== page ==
Mockup physics package suspended on two Cirlex pieces and mounted in a polished copper enclosure. A thermistor mounted to the side of the physics package was used to heat the physics package and sense the temperature of the package.

Figure 5

Power dissipated by the thermistor mounted to the mockup physics package versus the temperature difference created between the thermistor and room temperature. The thermal resistances are calculated for maximum power points by dividing the temperature difference by the power and are found to be 1.07°C/m W with no enclosure, 1.35°C/m W for one of the enclosed package tests, and 1.71°C/m W for the other enclosed package test.

Figure 6

3D thermal finite element models created to simulate the two experimental cases: (a) without an enclosure and (b) with a polished copper enclosure.

Figure 7

Typical temperature contours for the two modeled experimental cases: (a) no enclosure and (b) polished copper enclosure. The resistance of the thermally conductive adhesive allows a large temperature gradient between the thermistor and the package.

Figure 8

3D thermal finite element model of the design case physics package and suspension. Low emissivity coatings are used to minimize radiation. Vacuum packaging eliminates convection. Conduction occurs through the suspension and through wires on the arms of the bottom suspension. Heat is applied on either side of the cell using clear resistance heaters. The overall thermal resistance is 6.28°C/m W, which meets the project goal.

Figure 9

Mockup physics package built by Teledyne Scientific Co., mounted between two 30 mil thick Cirlex suspensions.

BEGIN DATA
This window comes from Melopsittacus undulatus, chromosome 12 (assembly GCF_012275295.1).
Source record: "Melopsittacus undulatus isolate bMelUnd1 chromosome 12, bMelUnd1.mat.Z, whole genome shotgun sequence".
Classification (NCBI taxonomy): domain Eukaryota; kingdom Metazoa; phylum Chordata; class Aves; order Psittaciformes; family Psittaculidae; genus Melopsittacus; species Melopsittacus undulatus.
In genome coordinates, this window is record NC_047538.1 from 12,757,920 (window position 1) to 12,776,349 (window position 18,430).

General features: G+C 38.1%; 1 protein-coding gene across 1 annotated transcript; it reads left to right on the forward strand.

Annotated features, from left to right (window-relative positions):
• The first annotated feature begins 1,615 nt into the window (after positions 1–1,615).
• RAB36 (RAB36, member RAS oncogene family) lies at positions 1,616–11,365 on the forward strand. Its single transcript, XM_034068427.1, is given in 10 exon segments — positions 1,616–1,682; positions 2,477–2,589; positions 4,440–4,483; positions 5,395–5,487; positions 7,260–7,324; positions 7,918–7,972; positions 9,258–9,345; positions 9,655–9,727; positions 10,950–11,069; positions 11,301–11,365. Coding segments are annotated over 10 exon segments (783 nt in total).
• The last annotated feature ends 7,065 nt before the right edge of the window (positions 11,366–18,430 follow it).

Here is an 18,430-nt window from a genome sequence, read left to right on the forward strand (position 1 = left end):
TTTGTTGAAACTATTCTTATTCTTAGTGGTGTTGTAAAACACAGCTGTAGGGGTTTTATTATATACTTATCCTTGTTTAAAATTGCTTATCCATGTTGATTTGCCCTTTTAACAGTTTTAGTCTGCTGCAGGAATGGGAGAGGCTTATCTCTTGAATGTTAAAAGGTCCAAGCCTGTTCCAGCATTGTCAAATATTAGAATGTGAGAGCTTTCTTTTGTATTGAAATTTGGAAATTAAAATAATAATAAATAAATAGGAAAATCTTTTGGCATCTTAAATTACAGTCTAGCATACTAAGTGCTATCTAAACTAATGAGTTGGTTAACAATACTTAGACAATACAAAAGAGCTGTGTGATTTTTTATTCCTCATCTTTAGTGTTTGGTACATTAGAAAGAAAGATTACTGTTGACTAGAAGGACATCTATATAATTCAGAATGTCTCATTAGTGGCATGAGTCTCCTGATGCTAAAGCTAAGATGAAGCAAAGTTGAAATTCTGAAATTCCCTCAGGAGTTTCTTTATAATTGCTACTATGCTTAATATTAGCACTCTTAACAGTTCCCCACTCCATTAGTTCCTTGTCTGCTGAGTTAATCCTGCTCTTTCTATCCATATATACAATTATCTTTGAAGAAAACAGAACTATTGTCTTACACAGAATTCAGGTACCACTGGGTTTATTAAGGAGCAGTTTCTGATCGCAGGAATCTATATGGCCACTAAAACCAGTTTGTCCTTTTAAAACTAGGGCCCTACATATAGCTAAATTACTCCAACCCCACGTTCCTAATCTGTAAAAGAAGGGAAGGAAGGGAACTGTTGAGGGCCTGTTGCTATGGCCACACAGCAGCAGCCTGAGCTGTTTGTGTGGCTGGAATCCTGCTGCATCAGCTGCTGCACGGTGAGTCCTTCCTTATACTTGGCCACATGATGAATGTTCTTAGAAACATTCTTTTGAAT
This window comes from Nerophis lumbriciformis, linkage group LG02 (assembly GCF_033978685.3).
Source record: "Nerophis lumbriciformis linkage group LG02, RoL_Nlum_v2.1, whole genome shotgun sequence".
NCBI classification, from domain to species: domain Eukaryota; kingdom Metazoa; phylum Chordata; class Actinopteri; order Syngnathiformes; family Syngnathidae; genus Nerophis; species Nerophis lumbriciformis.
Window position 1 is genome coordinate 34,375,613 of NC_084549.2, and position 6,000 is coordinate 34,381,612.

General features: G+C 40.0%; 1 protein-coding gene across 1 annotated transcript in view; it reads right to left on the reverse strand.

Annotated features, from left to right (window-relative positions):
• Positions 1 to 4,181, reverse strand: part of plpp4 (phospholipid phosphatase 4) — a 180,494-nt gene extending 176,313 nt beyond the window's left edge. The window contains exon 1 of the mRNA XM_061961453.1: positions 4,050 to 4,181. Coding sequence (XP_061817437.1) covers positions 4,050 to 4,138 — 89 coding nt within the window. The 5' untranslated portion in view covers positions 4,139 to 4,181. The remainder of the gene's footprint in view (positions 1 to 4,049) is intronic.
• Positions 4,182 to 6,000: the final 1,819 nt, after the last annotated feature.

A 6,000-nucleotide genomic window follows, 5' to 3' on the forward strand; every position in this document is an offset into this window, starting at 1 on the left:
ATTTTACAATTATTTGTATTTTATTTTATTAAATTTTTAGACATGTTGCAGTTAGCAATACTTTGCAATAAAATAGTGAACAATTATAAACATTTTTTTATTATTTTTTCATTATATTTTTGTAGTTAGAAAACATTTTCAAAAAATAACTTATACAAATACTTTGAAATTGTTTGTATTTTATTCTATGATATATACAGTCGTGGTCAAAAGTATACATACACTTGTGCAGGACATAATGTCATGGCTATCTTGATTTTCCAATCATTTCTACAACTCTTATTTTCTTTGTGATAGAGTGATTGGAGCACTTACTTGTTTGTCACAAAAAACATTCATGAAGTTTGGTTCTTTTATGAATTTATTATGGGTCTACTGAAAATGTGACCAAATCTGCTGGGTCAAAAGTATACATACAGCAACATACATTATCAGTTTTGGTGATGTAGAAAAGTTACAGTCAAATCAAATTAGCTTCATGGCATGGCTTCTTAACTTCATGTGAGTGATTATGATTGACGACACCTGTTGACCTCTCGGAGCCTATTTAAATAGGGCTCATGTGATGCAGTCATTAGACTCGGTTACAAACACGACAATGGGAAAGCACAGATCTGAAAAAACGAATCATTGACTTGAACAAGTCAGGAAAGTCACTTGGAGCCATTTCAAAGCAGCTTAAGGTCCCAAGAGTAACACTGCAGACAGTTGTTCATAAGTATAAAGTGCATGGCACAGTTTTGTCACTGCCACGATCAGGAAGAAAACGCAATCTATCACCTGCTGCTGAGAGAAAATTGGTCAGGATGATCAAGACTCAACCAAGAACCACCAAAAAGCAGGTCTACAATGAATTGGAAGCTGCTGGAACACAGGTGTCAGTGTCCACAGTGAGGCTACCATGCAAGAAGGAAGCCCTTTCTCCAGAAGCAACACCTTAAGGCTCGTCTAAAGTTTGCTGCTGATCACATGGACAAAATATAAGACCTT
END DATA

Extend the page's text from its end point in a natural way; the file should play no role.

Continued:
Figure 10

Four frames taken from high-speed video of the mockup physics package, shot at 6000 fps, during a 2000 g, 0.32 ms vertical impact. Frame 0 is highlighted to show the physics package, microruler, and clamping assembly. The divisions on the microruler are 640 μm from center to center.

Figure 11

Displacement measurements made from a high-speed video clip of a 2000 g, 0.32 ms vertical impact of the mockup physics package. The time between frames is 0.0303 ms and 1 mm on screen is equal to 11.8±0.2 μm. By measuring the displacement of the ruler, fixed to the impact table, with respect to the frame and the displacement of the package with respect to the frame, the displacement of the package with respect to the impact table can be found.

Figure 12

Dynamic finite element models created to study the (a) mockup physics package subjected to vertical and horizontal shocks and the (b) final design physics package and suspension subjected to vertical shocks, horizontal shocks, and modal analysis.

Figure 13

Displacement of the suspended mockup physics package, subjected to a 2000 g, 0.32 ms shock, measured from high-speed video footage compared with a FEA model. The uncertainty in the video measurements corresponds to +/−1.5 mm measured on screen, which corresponds to +/−0.0177 mm of displacement.

Figure 14

Typical stress distributions for (a) vertical or (b) horizontal accelerations of the suspended mockup physics package. In vertical loading all eight suspension beams are loaded as fixed-fixed bending beams. The maximum stresses occur at the beam-ends. In horizontal loading, two beams are loaded under tension, two beams are loaded in compression and the other four are loaded in bending. The maximum stress occurs at the neck of the beams that are in tension.

Figure 15

Contours of the Von Mises stresses developed in the structure for either (a) vertical accelerations or (b) horizontal accelerations. For similar amplitude accelerations the stress is higher in the vertical case because the beams are in bending as opposed to tension in the horizontal case.

Figure 16

Radius at stress concentration point was increased to reduce stress caused by a 1500 g, 0.5 ms shock. The maximum stress must be below the static yield stress of Cirlex σy=49 MPa. This change will have a negligible impact on the total thermal resistance and first natural frequency of the package.